Aric Almirola a great ambassador at Homestead as NASCAR taps into Latino market

Photos by Homestead-Miami Speedway

By Yvonne Jones, Staff Writer

HOMESTEAD, Fla. — The sun was setting in the South Florida skies and there was the blue and white iconic No. 43 car of Aric Almirola in Victory Lane at Homestead-Miami Speedway Tuesday evening.

Yes, true story.

It had nothing to do with a race though. But on this day, confetti should have been falling because Almirola was a champion to the members of the Latino community he was hosting at the 1.5-mile track that crowns NASCAR champs annually.  The Cuban-American driver gave pace car rides, used his No. 43 car as a simulator, took photos and dined with some 17 groups of Hispanics who are competing in NASCAR’s next star influencer contest. The initiative coincided with Hispanicize, an annual event that started in 2010 for Latino trendsetters and newsmakers in digital content creation, journalism, marketing and entertainment that’s being held in downtown Miami’s JW Marriott Marquis from April 3-6, 2017.

“It’s always cool when you get to see those Smithfield colors in Victory Lane,” said the Richard Petty Motorsports driver with a smile. “It’s really fun to do an event like this, the Hispanicize event here at Homestead-Miami Speedway.  It’s a really cool event and it gives us a chance to engage in the Latino community and help promote the sport.”

NASCAR had been a part of Hispanicize at different levels. But this is the first time it has partnered with Homestead-Miami Speedway and brought influencers out. The influencers have the chance to win a contract worth $5,000 with NASCAR to cover the Ford Championship weekend in November.

All they have to do is create a fun 10-30 second video telling why they should be the next Latino NASCAR star talent showing their love for the sport and how they will spread interest with their audience. The winner and runner-up will be chosen later this week.

The influencers who were on hand at HMS on Tuesday had plenty to share after the pace car ride given by Almirola in a white Ford Mustang.

“It’s very cool,” said Ali Saleh, a participant. “This is an experience that most people don’t get to experience. You know, most people just come and watch the drivers just drive. To be in the actual ride with a professional on a different level, I enjoyed it. It’s definitely a memory that I’m not going to forget.”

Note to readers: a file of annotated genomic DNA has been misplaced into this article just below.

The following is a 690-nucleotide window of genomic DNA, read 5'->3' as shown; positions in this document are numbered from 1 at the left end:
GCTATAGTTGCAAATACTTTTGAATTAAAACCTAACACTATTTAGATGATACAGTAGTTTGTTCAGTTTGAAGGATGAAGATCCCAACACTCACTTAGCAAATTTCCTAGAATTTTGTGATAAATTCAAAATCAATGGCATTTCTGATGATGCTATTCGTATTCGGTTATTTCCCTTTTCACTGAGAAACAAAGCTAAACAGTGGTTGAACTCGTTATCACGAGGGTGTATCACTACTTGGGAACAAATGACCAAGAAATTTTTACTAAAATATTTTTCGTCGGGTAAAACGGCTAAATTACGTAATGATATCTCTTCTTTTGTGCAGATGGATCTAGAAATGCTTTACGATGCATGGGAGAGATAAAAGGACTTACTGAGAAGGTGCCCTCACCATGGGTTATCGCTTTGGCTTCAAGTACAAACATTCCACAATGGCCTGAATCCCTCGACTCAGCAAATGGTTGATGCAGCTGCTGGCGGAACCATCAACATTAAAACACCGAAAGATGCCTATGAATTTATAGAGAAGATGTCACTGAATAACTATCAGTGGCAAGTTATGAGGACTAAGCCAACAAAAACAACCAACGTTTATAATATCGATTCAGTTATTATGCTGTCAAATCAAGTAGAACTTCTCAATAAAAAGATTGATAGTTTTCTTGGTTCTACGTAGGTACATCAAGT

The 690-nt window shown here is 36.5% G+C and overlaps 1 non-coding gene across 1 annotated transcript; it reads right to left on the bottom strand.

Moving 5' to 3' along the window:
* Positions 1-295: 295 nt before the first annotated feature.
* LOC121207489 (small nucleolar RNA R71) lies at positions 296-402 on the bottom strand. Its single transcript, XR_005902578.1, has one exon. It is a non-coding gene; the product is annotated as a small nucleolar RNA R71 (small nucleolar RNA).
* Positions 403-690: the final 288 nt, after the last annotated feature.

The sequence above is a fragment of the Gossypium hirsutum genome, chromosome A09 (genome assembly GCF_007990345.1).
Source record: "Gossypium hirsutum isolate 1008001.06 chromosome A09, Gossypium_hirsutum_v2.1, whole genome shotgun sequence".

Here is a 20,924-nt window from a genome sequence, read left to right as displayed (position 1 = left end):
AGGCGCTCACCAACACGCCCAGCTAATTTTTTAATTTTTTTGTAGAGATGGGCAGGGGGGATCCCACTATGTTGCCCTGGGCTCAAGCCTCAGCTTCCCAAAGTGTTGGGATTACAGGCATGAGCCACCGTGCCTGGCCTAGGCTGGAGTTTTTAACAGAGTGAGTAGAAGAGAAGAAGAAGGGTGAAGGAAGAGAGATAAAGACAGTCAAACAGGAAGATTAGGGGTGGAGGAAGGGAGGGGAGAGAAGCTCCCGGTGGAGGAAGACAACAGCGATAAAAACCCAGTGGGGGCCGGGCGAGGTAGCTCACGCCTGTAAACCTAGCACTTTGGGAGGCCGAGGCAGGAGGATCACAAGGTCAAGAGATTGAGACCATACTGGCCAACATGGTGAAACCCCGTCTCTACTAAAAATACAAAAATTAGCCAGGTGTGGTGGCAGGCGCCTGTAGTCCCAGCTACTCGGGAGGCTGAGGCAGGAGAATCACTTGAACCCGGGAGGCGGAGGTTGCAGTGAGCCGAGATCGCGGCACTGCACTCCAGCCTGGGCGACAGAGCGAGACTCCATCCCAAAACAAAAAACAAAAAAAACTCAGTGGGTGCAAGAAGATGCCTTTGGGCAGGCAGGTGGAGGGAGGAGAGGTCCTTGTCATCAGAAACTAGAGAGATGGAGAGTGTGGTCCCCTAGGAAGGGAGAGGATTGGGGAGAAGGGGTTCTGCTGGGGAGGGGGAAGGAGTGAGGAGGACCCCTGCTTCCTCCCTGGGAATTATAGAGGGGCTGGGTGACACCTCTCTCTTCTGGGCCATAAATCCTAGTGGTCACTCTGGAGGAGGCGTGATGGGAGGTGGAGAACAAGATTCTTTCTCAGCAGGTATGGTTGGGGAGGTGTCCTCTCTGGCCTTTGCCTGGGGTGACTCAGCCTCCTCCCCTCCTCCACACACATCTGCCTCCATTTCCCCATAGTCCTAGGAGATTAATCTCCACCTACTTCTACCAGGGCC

Almirola cheerfully made the trips around the South Florida track, picking up and dropping off up to three people at a time in the two-door car until around 9 o’clock that night. He said the most common words uttered during the rides were “holy crap.”

Monica Taher wasn’t one of those folks. In fact, she asked Almirola to pick up the pace from 150 mph.

“It’s was incredible,” she said. “I actually asked Aric if he could go 200 mph and he said ‘no.’ So I said OK that’s fine. I was not nervous at all. I was using my phone and my camera to record.”

That’s the experience Almirola was hoping to provide when he heard about the chance to visit his home state as an ambassador for the sport.

“I had a great day,” he said. “It’s so much fun to come out to Homestead-Miami Speedway and bring so many heavy influencers in the Latino community and bring them out and show them what NASCAR is all about. Show them the track. Show them how fast we can go around the track and give them an experience of what we do so they will be able to reach and engage the people that follow them on social media and hopefully promote NASCAR and myself, and our sponsors, Smithfield Foods, and be able to generate interest.”

For the 33-year-old Almirola, whose family came from Cuba in 1966 and is the first person in his family born a Cuban-American, he has a lot in common with the youngsters he was showing around HMS.

“I get to live the American dream and I’m so relatable to so many of the other kids my age in the Latino community and younger that their parents have moved from another country and tried to create a better life for their family here in America,” he said. “And so to have that opportunity to engage with them and reach out to them and connect with them through NASCAR, is fantastic.

“We want so badly to continue to grow that market for our sport because it’s such a big market and NASCAR is truly the All-American sport. But in order for us to be the All-American sport, our fan base and our drivers and everybody need to look like all of America. “

Julian Terriquez, another influencer, said the Homestead visit was a good first step in changing how NASCAR is viewed by many in the Hispanic community.